Note on prerequisites: the main background material for this class
will be commutative algebra. The amount of material required is fairly
modest, but includes good familiarity with localization of rings, Noetherian
rings, and basic theory of modules. Students are welcome to try to learn
this material on their own; the book by Atiyah and MacDonald (specifically,
chapters 1-3, and the first section of chapter 7) gives a compact account
of the recommended material.
Problem sets will be posted here, due on Thursdays. Problems will be
frequently assigned out of Hartshorne, so if you don't have your own
copy, be ready to get problems from the library before it closes for
the weekend. You may use any results from Hartshorne which have
been stated in lecture, even if the proof was omitted.
I will post here a synopsis of each lecture, including the sections in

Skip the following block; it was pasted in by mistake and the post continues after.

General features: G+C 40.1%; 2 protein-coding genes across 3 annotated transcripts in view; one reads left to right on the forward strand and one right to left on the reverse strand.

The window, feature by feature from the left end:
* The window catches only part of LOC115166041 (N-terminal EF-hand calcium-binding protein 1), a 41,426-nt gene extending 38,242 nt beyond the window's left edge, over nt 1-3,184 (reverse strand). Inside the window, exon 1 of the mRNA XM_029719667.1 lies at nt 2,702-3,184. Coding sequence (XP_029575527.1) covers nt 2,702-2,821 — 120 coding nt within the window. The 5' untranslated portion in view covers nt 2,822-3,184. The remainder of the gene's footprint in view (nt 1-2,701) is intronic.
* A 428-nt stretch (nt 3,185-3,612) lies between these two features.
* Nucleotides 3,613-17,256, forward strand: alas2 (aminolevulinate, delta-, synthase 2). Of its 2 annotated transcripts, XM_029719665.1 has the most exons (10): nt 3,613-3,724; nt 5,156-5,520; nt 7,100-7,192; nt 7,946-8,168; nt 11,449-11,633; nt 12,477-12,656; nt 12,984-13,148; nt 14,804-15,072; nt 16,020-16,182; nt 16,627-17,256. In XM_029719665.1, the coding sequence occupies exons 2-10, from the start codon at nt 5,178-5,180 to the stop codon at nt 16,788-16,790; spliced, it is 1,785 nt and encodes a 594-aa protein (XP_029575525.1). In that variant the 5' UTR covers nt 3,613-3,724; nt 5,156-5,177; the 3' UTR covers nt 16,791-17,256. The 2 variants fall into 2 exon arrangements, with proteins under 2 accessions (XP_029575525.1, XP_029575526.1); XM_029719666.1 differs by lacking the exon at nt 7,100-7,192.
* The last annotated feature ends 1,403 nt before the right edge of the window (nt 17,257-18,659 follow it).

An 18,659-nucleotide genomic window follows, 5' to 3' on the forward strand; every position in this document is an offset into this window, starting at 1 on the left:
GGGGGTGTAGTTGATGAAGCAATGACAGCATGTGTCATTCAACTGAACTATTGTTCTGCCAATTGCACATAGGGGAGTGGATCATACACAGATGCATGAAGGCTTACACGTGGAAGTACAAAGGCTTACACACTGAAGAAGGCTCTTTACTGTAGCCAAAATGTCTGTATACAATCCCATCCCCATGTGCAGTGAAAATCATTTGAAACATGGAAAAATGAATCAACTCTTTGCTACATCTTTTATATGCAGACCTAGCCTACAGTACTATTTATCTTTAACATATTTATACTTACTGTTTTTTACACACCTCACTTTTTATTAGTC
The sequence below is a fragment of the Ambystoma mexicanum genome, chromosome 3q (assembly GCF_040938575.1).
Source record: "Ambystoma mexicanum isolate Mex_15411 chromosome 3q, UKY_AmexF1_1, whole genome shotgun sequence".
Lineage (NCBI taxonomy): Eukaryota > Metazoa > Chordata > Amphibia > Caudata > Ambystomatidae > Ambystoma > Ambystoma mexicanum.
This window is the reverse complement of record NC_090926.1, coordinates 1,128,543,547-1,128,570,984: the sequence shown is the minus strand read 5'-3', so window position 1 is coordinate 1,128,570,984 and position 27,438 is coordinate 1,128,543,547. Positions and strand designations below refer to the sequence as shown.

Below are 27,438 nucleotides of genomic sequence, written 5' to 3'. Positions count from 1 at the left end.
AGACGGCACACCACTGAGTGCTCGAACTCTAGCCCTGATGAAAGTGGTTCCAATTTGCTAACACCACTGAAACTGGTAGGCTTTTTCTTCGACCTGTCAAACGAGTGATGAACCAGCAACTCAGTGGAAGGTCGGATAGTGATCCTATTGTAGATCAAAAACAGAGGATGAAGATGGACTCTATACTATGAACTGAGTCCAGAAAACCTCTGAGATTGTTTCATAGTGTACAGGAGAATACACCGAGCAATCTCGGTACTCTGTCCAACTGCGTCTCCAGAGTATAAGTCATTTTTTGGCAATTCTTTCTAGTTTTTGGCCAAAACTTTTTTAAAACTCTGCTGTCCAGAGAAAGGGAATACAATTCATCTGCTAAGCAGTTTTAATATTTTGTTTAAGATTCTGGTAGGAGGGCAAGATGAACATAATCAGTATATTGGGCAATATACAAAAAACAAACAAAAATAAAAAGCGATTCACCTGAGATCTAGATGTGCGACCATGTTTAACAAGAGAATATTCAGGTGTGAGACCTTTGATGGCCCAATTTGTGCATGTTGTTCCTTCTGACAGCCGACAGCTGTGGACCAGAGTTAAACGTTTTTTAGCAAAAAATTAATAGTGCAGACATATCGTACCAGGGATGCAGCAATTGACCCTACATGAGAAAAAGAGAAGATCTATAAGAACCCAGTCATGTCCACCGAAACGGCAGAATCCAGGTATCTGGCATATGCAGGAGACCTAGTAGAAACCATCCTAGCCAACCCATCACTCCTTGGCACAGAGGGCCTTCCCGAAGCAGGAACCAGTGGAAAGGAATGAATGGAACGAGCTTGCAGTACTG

Hartshorne covered, and/or any supplemental notes.
8/29: Motivational lecture: algebraic geometry through the
lens of elliptic curve theory (PS,
PDF) Purely for motivational purposes,
this will not be considered part of the course material. Introduces notions
of smoothness, compactification, intersection theory, study of points over
different fields, moduli problems, and other odds and ends.
8/31: Introduction to sheaves and schemes: classical affine algebraic
sets and their relationship to ideals, presheaves, sheaves, morphisms
and direct images (pushforwards) of sheaves, affine schemes, schemes as
(Portions of Hartshorne, sections II.1 and II.2, with some motivation from
I.1. See also notes motivating the definition of a scheme: PS, PDF)
9/5: More on sheaves and schemes: stalks of sheaves,